Vascular Plants of North Carolina
Account for Southern Jack-in-the-pulpit - Arisaema quinatum   (Nuttall) Schott
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Section 5 » Family Araceae
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Author(Nuttall) Schott
DistributionArisaema triphyllum has recently been split into several species (that are found in NC), and many herbarium specimens have not been checked to verify their new identity. Therefore, for each of the species of the "Arisaema triphyllum group" -- A. pusillum, A. quinatum, A. stewardsonii, and A. triphyllum (strict sense), the website editors have mapped only records where the species name (i.e., A. pusillum) or the variety (i.e., A. triphyllum var. pusillum) is on the specimen label. Simple "Arisaema triphyllum" records are not mapped. As a result, the range map for each of these four species is likely quite incomplete. Based on Weakley's (2018) range map and the obviously incomplete data below, A. quinatum is limited in NC to the Mountains and Piedmont (and likely just the western Piedmont).

Weakley (2018) gives the overall range as: "Sc. [south-central] NC, sw. NC, se. TN south to Panhandle FL and e. TX". On the other hand, Wikipedia reports that it ranges north to VA and KY, which seems plausible considering the NC range map, where there are specimens for the northern mountains.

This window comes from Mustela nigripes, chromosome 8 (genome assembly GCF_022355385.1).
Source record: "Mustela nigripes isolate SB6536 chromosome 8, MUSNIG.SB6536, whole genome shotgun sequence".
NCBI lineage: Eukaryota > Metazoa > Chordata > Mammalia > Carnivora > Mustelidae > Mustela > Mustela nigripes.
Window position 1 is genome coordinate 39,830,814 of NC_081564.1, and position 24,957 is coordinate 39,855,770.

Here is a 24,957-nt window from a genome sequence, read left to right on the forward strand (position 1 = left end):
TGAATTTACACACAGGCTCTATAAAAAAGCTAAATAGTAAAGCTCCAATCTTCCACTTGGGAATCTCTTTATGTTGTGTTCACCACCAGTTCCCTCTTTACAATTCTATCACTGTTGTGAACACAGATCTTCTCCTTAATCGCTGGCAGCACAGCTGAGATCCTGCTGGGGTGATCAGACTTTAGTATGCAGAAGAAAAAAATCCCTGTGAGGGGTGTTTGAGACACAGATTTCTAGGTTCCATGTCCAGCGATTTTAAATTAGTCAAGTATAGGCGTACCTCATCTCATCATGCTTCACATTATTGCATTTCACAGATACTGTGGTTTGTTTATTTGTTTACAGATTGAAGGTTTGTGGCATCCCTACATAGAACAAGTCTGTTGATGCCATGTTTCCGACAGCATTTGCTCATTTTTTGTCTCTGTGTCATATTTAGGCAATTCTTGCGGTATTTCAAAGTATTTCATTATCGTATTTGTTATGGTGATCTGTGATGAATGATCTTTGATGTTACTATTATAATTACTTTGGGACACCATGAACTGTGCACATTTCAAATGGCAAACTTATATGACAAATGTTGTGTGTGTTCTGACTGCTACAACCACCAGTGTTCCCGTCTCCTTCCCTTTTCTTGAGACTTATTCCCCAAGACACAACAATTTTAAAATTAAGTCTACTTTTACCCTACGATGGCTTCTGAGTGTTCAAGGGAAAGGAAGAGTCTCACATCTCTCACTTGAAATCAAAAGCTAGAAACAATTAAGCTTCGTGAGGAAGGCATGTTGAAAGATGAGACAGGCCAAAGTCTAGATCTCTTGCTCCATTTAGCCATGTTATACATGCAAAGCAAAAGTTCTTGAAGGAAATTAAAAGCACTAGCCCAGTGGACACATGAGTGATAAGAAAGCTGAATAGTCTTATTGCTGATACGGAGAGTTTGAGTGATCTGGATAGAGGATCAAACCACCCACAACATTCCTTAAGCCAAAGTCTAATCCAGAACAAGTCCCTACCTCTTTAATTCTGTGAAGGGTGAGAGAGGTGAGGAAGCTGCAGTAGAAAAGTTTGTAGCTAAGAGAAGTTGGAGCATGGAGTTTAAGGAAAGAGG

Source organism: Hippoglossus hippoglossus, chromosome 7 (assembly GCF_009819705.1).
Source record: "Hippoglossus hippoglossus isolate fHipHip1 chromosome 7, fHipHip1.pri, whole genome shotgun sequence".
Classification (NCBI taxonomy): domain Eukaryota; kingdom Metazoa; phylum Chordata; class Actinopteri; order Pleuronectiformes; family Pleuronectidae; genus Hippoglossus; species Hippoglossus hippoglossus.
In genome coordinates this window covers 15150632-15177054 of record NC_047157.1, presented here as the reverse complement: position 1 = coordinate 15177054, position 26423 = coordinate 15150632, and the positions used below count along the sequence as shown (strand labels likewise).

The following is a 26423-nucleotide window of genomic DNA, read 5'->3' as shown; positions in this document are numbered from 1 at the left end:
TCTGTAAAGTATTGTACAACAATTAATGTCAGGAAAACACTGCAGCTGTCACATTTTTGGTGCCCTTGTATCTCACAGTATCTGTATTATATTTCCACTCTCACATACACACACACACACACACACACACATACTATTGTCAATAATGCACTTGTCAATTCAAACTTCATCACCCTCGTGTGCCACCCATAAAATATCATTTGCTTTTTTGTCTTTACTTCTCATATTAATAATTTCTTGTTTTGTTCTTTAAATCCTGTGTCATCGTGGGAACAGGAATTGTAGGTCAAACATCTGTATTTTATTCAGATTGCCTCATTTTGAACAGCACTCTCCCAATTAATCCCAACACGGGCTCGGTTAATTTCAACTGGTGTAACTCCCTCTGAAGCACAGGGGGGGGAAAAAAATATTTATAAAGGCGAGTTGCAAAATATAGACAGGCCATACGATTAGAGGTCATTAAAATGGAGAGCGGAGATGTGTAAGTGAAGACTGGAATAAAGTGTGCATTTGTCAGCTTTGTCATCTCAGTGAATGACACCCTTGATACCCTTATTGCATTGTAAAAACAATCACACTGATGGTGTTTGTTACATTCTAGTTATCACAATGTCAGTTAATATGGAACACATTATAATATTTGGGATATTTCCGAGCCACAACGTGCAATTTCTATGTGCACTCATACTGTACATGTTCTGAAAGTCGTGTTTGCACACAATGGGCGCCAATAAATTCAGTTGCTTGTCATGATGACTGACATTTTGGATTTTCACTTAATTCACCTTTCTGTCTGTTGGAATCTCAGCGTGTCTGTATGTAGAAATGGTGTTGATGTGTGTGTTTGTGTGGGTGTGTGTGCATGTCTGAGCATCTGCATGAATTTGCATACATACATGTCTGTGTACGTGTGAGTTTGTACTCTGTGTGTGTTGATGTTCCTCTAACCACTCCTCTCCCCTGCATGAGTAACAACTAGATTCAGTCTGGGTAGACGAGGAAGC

AbundanceWeakley's (2018) map indicates this species is "uncommon" in the Mountains and the Piedmont, and absent in the Coastal Plain. The editors consider the map to be very incomplete, based on Weakley's suggested abundances; however, it seems that the species is not rare enough to be a tracked species by NCNHP, and perhaps not even Watch List. It is given a State Rank of S3? for now.
HabitatThis is a species of bottomlands and mesic forests.
PhenologyBlooms from March to May, and fruits shortly after flowering. Weakley (2018) states "It is reported to flower later than A. pusillum or A. triphyllum when sympatric (Tennessee Flora Committee 2015)".
IdentificationThis is a jack-in-the-pulpit with 5 leaftets (usually), instead of three. In this species, the two side leaflets are each split in half to form additional but generally somewhat smaller leaflets, such that in this species the 5 leaflets tend to "complete" a whorl as seen from above. That is, leaflets point roughly to 7, 9, 12, 3, and 5 of a clock face when seen from above, as opposed to 3 leaflets (mainly) in A. triphyllum, A. pusillum, and A. stewardsonii, where the leaflets from above point toward 9, 12, and 3 on a clock face. In addition, the species can be separated from the very common A. triphyllum in its hood being green and either with an obtuse tip or abruptly acute -- as opposed to a hood either green or green striped with purple and it being long-acute in A. triphyllum. Generally speaking, for most biologists, the best field mark is the 5 leaflets that typically spread outwardly from a center spoke somewhat evenly as viewed from above. Only very rarely does Green Dragon (A. dracontium) show as few as 5 leaflets, and when in bloom it has a completely different flower.
Taxonomic CommentsMany references have this form listed as a variety of A. triphyllum, as A. triphyllum var. quinatum. Historically, authors have recognized the entities within A. triphyllum at various levels; genetic work is needed to better evaluate the splits.

Other Common Name(s)Five-leaved Jack-in-the-pulpit
State Rank[S3?]
Global RankG5T5 [GNR]
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